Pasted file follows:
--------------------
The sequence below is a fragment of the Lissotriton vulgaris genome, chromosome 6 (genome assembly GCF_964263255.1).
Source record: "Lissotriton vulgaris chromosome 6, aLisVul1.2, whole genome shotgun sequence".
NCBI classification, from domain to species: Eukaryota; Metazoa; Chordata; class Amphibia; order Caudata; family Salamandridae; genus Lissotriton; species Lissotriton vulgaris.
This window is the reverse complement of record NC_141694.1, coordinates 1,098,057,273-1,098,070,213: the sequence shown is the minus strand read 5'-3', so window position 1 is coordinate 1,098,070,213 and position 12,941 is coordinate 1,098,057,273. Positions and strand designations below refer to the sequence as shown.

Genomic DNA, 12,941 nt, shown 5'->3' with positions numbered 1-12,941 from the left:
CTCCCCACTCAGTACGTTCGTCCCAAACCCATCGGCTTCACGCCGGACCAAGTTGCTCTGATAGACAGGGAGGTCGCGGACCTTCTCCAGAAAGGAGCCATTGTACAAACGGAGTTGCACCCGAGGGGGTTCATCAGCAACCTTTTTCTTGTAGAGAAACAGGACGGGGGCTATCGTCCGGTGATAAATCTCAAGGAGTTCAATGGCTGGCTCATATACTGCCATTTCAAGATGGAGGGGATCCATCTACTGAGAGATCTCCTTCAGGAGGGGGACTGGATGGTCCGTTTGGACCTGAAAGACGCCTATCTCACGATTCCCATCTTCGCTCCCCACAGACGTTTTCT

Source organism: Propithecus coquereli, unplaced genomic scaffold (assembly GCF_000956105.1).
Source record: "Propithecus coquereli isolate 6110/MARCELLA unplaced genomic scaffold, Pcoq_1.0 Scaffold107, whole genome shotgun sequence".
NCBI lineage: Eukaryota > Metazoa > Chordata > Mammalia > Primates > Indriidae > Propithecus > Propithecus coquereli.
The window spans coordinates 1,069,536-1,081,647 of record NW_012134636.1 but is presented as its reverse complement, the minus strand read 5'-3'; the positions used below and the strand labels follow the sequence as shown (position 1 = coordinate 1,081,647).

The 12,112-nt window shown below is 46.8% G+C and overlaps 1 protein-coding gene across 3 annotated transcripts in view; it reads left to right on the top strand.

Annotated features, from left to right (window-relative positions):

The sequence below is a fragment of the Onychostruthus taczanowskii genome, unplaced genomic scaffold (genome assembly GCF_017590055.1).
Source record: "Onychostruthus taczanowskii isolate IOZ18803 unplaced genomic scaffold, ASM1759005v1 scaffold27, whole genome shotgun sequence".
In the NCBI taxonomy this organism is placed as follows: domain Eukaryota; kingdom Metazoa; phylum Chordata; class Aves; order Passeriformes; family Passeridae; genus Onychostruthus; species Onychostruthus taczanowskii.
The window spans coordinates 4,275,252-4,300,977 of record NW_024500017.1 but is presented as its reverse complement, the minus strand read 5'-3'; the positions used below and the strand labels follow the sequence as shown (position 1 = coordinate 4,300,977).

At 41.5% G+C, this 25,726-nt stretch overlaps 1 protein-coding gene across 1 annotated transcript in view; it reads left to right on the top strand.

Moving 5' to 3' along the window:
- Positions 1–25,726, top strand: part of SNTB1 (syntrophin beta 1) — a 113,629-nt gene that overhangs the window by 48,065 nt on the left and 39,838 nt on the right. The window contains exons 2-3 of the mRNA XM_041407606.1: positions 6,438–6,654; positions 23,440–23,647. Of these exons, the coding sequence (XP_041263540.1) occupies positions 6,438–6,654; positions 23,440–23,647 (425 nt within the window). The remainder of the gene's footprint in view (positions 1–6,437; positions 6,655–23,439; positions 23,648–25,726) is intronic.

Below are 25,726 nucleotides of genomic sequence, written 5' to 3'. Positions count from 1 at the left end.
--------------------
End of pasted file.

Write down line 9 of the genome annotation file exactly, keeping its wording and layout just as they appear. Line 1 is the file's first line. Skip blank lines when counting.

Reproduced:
NCBI lineage: Eukaryota > Metazoa > Chordata > Mammalia > Primates > Indriidae > Propithecus > Propithecus coquereli.